“O Lord, rebuke me not in your anger,
nor discipline me in your wrath.
Be gracious to me, O Lord, for I am languishing;
heal me, O Lord, for my bones are troubled.
My soul also is greatly troubled.
But you, O Lord—how long?
Turn, O Lord, deliver my life;
save me for the sake of your steadfast love.
For in death there is no remembrance of you;
in Sheol who will give you praise?
I am weary with my moaning;
every night I flood my bed with tears;
I drench my couch with my weeping.
My eye wastes away because of grief;
it grows weak because of all my foes.
Depart from me, all you workers of evil,
for the Lord has heard the sound of my weeping.
The Lord has heard my plea;
the Lord accepts my prayer.
All my enemies shall be ashamed and greatly troubled;
they shall turn back and be put to shame in a moment.” Psalm 6:1-10
David begins Psalm 6 by asking God to not do the thing that every single one of us deserves. We deserve God’s anger. We deserve God’s wrath. Notice how David is not saying do not rebuke or discipline me at all, for he knows the benefit of the Lord’s guiding hand. The Lord is a father and a shepherd, and from time to time, correction is needed. David knows he stands no chance if he is rebuked and disciplined out of God’s anger and wrath. None of us do. But we are in no position to make deals or barter with God. God is not lacking anything. We have nothing to offer that would satisfy a need God has. This situation is not only affecting David physically, but also spiritually. When preaching on this Psalm, Charles Spurgeon said “Soul-trouble is the very soul of trouble. It matters not that the bones shake if the soul be firm, but when the soul itself is also sore vexed this is agony indeed.”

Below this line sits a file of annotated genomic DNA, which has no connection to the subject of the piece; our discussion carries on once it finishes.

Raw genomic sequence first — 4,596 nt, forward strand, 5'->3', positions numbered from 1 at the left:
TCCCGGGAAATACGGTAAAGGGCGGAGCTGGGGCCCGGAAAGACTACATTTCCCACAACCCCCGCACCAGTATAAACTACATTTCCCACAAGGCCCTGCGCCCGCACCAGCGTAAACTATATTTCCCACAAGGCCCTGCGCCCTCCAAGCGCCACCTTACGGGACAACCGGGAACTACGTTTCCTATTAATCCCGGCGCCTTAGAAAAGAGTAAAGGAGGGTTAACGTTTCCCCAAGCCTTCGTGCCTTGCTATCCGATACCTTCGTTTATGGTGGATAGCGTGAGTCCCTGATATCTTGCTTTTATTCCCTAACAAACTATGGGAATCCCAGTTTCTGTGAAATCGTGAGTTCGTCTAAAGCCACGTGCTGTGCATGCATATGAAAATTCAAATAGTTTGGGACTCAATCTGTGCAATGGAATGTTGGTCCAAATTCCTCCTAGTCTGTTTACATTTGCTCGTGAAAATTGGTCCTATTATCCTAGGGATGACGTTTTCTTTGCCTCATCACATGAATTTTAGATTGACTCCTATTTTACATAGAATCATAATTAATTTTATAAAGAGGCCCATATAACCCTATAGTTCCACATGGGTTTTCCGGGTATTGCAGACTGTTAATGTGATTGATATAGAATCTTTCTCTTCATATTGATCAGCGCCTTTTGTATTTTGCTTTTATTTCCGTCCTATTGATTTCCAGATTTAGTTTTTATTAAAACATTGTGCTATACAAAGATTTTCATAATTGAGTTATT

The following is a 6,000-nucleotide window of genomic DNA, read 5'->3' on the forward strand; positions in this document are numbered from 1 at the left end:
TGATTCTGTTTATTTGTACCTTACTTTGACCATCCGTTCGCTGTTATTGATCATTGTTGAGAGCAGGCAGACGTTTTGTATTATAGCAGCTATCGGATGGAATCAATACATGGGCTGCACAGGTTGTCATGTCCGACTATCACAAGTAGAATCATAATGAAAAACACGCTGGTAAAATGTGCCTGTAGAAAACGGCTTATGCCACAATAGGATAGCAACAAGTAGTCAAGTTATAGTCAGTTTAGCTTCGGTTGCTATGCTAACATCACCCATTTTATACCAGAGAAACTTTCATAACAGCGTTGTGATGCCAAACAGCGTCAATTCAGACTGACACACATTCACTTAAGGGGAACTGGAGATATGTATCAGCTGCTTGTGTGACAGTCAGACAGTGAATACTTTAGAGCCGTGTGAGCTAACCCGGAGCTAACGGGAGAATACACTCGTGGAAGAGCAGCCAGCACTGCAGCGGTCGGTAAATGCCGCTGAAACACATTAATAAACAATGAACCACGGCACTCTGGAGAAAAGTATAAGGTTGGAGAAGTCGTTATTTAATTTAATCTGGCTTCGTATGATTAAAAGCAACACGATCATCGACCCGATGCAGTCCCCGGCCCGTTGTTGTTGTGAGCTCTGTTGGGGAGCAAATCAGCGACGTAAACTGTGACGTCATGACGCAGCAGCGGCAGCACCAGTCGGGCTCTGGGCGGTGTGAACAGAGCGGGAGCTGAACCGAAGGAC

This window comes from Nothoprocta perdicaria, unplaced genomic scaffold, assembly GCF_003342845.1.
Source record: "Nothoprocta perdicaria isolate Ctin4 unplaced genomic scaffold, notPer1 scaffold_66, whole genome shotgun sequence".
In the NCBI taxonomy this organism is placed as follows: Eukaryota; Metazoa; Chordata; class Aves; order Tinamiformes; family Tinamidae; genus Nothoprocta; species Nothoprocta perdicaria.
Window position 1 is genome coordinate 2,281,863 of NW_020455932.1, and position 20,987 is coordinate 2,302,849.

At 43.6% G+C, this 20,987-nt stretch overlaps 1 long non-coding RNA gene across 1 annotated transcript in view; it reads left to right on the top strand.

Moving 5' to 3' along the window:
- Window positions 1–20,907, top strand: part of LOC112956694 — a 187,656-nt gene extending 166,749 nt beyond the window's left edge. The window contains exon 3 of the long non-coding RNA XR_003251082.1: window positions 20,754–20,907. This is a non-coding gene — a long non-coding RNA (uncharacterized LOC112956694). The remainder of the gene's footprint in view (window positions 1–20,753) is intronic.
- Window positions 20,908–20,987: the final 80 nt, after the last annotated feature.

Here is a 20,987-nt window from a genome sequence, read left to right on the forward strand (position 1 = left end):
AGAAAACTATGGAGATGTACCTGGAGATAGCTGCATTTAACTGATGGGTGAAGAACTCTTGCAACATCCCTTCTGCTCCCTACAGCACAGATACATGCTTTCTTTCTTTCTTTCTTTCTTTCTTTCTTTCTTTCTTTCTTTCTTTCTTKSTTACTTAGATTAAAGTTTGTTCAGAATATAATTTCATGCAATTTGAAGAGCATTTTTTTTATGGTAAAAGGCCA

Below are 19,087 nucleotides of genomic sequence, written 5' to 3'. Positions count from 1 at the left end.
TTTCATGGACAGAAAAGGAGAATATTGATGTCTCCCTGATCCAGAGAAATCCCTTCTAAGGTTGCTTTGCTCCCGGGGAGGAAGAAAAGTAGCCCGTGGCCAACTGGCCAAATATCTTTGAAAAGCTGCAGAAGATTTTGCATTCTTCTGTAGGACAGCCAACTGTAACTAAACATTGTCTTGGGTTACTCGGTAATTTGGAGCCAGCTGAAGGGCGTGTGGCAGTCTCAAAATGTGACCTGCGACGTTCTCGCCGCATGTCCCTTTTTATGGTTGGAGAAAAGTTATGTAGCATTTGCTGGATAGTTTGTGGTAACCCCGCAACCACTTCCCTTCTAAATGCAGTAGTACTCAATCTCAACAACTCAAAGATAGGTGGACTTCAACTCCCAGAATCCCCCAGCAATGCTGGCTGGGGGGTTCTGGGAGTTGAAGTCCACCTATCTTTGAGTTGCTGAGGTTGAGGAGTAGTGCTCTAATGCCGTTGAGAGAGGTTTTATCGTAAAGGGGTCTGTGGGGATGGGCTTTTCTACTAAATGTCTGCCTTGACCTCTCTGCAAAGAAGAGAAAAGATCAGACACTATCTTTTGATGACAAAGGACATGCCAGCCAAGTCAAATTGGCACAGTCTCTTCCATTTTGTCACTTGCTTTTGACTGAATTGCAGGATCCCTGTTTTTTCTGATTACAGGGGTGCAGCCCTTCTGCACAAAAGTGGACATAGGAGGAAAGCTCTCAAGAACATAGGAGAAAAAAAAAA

In the end, what David is really crying out for is mercy, and out of the anguish of his soul, he can only find the strength to muster up a partial sentence…
“Oh Lord…How long?”
How long will I be pursued by enemies?
How long will I be in agony?
How long will my soul be troubled?
How long will I spend my nights crying?
How long, oh Lord, until you come?
“When the righteous cry for help, the LORD hears and delivers them out of all their troubles.” Psalm 34:17
David reminds himself that the Lord hears his prayers. 1 Peter 3:12 tells us “For the eyes of the Lord are on the righteous, and his ears are open to their prayer. But the face of the Lord is against those who do evil.” But how is David righteous? He opened up by asking for God not to judge him like the wicked. The face of the Lord should be against David, for he has sinned. Why does the Lord listen to him?…
…Because Jesus gave HIS righteousness to David.
“It is because of him that you are in Christ Jesus, who has become for us wisdom from God–that is, our righteousness, holiness and redemption” 1 Corinthians 1:30
The Father is well pleased with the Son, for he was able to keep the law of God. He alone is without sin. He alone is righteous. The only way we are seen as righteous before God is if we are clothed in the righteousness of Christ. Our righteousness is like filthy rags before God (Isaiah 64:6). If we are in Christ, then he has taken our sin and given us his righteousness…and when the righteous cry out, the Lord hears them. David warns his enemies of this. He warns them that they will be shamed, troubled, and be sent away. The opposite is true for those who are righteous in Christ.
They will be brought near.
They will no longer be ashamed.
They will be comforted.
Do you despise the discipline of the Lord?
Are you confident that the Lord hears your prayers?
Are you relying on your works for good standing before God, or is the righteousness of Christ your only hope?
“A man will be justified by faith when, excluded from righteousness of works, he by faith lays hold of the righteousness of Christ, and clothed in it, appears in the sight of God not as a sinner, but as righteous” John Calvin